Before this, many of the African-Americans living in America were living as enslaved people. The ones who became loyalists left the country during and after the American Revolutionary War. Even though they couldn't find their freedom, many of them still did and started living in Canada and Britain as free people, which became the beginning of their journey to freedom. Around 80000 other loyalists left to stay as members of the British Empire when the patriots won during the American Revolutionary War.
Most of the loyalists were wealthy and famous men, like Thomas Hutchinson, and these people had the resources and money to leave America to live in London. However, most of the ordinary loyalists had to move to Canada. These people played an important role in developing the Canadian government, society, and the country as a whole. This way, the loyalists, patriots, and the American Revolutionary War became a pivotal point in shaping the history and future of Canada and America.
Famous people always leave a mark in history, and there have been many famous patriots and loyalists. Even though the number of famous patriots is much more because loyalists lost the war and fled the country, some of these famous patriots were Patrick Henry, Samuel Adams, Benjamin Franklin, Ethan Allen, and Paul Revere. One shockingly famous loyalist was Benjamin Franklin's own son, William Franklin, and some other famous loyalists were Benedict Arnold, Joseph Galloway, John Butler, David Mathews, Andrew Allen, and more.
Loyalists found themselves in quite a tough spot during the American Revolutionary War. They were considered traitors and treated as such, so most of them left the country during and after the war.
Around one-third of all American colonists were loyalists. These people mainly consisted of officeholders that worked for the British Crown, Anglican clergy members and their parishioners, large landholders, Quakers, and wealthy merchants. All these people lived lavishly under the Crown, and they didn't want to lose that. Most of these loyalists could have been found in the South of the country, like in Pennsylvania or New York. However, they didn't form a significant part of any colony within the country. In the beginning, they sought peaceful protests during their struggles for colonial rights.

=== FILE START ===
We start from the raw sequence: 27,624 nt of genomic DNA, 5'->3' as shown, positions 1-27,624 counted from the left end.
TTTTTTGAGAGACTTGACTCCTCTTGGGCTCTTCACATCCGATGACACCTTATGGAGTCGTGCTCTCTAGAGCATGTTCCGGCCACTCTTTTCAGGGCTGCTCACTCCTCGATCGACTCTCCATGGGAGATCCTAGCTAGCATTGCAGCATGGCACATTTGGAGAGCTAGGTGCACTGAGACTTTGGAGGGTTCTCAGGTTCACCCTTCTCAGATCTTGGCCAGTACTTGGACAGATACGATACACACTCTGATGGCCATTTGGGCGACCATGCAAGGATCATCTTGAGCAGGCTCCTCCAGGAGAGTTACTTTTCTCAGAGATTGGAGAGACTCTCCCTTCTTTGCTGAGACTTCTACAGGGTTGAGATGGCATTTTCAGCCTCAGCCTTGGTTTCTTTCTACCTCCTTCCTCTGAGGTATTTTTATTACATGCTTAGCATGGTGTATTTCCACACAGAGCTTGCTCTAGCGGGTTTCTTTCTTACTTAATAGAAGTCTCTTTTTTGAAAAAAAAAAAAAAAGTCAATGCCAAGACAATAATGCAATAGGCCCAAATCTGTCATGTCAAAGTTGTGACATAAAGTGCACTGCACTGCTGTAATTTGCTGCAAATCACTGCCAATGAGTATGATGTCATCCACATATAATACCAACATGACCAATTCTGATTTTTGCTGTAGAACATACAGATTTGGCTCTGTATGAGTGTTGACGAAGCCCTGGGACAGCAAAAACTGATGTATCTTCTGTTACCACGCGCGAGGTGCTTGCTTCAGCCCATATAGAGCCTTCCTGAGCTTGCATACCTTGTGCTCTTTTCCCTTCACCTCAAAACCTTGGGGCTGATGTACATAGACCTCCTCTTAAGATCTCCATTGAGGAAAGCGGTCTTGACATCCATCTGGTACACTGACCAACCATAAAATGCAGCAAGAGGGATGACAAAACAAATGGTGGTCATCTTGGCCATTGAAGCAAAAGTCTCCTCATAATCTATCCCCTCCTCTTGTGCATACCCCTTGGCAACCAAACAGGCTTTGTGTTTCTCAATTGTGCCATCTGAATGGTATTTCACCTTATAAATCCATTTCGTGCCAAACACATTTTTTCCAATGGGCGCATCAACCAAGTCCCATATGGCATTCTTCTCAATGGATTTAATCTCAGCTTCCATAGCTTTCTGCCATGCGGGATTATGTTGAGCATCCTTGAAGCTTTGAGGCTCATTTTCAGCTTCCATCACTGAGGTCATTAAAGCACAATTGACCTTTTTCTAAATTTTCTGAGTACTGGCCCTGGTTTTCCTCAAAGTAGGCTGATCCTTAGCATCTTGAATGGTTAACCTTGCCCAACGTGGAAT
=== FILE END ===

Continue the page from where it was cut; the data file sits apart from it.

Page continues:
Life became quite difficult for loyalists once the war started. They all lived in areas that were in the hands of patriots. That's why many radical patriots quickly denounced them, and all states of the country also passed laws against these people that led to heavy taxes on their properties and even confiscating all. Thus, many loyalists lost their businesses and homes.
At this time, many among these loyalists started to take part in the war more actively. Around 23000 loyalists from New York joined the British army, and some even formed their own fighter groups named Royal American Regiment and Loyal Greens. When these people were captured during the battle, they were treated as traitors. Most of the other loyalists had the money and resources, so they left the country to live in London.
The fate of the women in the families of these loyalists was worse than the men. While many men flew the coop, they left their daughters and wives at home in America to protect their homes. This posed a new problem for the confiscation committees as when the husbands had left, the legal rights of these women were absorbed by the husbands, and the women then had no political identities. Many women were punished wrongfully during the war for their husbands' crimes.